European shares open higher Thursday, boosted by a rally in U.S. stocks on Wednesday and as new governments get to work in Italy and Spain.
The pan-European Stoxx 600 was 0.17 percent higher with almost every sector trading positively.
Market sentiment globally has been boosted by a surge in U.S. markets. The Dow Jones Industrial average closed over 300 points higher, over 25,000 for the first time since mid-March, boosted by Boeing and major U.S. banks, which rallied on higher interest rates. The Nasdaq also closed at a record high.
News on Wednesday suggested that politics in continental Europe has resumed normal business after upheaval in recent weeks. Italian Prime Minister Guiseppe Conte comfortably won a second confidence vote, confirming his government’s majority. Meanwhile in Spain, new Prime Minister Pedro Sanchez named his cabinet.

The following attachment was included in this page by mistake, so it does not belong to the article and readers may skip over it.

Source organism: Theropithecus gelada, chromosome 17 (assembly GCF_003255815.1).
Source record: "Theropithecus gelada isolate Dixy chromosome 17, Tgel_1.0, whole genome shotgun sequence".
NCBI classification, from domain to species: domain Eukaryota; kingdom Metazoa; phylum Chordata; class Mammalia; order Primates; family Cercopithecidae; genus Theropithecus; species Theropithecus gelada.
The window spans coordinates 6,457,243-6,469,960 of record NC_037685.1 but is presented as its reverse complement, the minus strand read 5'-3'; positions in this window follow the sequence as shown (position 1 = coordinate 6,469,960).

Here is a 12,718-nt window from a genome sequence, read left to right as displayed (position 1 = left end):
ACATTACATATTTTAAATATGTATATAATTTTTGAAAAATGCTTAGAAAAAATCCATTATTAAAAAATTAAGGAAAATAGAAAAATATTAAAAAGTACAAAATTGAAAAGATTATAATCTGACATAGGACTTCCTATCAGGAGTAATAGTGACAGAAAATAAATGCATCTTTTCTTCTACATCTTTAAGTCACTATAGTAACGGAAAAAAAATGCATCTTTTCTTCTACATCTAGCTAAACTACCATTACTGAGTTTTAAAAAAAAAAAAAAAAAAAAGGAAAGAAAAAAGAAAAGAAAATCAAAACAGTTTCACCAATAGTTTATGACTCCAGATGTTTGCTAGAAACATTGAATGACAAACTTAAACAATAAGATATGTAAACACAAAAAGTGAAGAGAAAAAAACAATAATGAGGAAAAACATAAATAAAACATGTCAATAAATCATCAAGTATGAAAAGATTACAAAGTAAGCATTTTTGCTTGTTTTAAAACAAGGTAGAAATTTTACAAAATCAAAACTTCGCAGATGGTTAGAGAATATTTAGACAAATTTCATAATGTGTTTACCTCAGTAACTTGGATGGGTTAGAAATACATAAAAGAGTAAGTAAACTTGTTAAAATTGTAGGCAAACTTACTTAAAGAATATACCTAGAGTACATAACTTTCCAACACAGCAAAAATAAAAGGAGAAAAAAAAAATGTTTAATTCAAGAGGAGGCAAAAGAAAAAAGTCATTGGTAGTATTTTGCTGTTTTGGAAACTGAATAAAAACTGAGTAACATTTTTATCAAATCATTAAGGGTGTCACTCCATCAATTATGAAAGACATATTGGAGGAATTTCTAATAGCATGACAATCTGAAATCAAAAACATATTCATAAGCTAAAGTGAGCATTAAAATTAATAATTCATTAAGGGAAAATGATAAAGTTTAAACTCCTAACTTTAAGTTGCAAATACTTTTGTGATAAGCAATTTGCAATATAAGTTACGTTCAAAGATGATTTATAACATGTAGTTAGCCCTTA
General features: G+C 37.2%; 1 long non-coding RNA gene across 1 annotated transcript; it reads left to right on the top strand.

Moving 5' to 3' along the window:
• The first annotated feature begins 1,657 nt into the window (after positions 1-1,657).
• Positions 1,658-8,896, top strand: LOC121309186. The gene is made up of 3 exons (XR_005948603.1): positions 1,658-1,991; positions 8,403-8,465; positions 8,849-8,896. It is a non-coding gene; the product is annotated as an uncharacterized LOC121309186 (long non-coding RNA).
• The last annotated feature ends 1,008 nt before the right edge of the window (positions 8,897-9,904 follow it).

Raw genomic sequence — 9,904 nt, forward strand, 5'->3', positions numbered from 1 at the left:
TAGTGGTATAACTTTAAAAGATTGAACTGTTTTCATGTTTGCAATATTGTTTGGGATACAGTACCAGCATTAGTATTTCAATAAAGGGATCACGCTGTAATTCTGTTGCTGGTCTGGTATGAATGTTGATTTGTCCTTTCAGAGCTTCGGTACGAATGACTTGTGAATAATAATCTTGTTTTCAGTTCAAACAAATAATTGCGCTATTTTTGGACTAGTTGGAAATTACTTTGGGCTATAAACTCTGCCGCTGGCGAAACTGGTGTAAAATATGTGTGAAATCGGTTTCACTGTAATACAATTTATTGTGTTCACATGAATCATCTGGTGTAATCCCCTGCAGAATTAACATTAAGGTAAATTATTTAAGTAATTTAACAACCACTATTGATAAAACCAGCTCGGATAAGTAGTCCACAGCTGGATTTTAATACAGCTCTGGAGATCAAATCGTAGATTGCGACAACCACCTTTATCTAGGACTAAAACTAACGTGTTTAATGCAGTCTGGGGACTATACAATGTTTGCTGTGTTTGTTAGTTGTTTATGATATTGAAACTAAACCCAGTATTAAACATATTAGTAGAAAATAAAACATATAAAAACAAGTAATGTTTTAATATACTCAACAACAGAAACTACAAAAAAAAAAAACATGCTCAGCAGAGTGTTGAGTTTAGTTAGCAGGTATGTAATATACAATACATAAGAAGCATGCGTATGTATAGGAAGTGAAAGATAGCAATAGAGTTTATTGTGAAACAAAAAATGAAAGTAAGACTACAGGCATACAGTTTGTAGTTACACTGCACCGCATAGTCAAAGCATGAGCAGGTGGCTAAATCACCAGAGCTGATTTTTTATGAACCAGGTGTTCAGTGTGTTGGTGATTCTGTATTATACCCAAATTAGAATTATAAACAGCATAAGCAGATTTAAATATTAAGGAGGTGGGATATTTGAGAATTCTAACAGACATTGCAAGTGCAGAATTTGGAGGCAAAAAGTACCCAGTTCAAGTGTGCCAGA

On Thursday, Brexit negotiations are in focus. The U.K. is to publish its back-up plan for avoiding a hard Irish border, should it fail to gain a trade deal with the European Union, which alleviates the need for border checks, according to the BBC’s political editor. According to the Financial Times, the plan caused a “serious row” between Prime Minister Theresa May and Brexit minister David Davis.
In other U.K. news, Bank of England policymaker Ian McCafferty told LBC radio station said that the institution was in “no hurry to turn round on (quantitative easing)” on Wednesday.
In the calendar for Thursday, Russian President Vladimir Putin will take questions from citizens during an annual phone-in. In Brussels, NATO defense ministers are to convene for a routine meeting.
In Italy, the Bilderberg Meeting for European and U.S. business and political leaders is to take place, designed to encourage transatlantic cooperation.
The latest estimates for euro area gross domestic product (GDP) growth for the first quarter of 2018 are to be published on Thursday morning.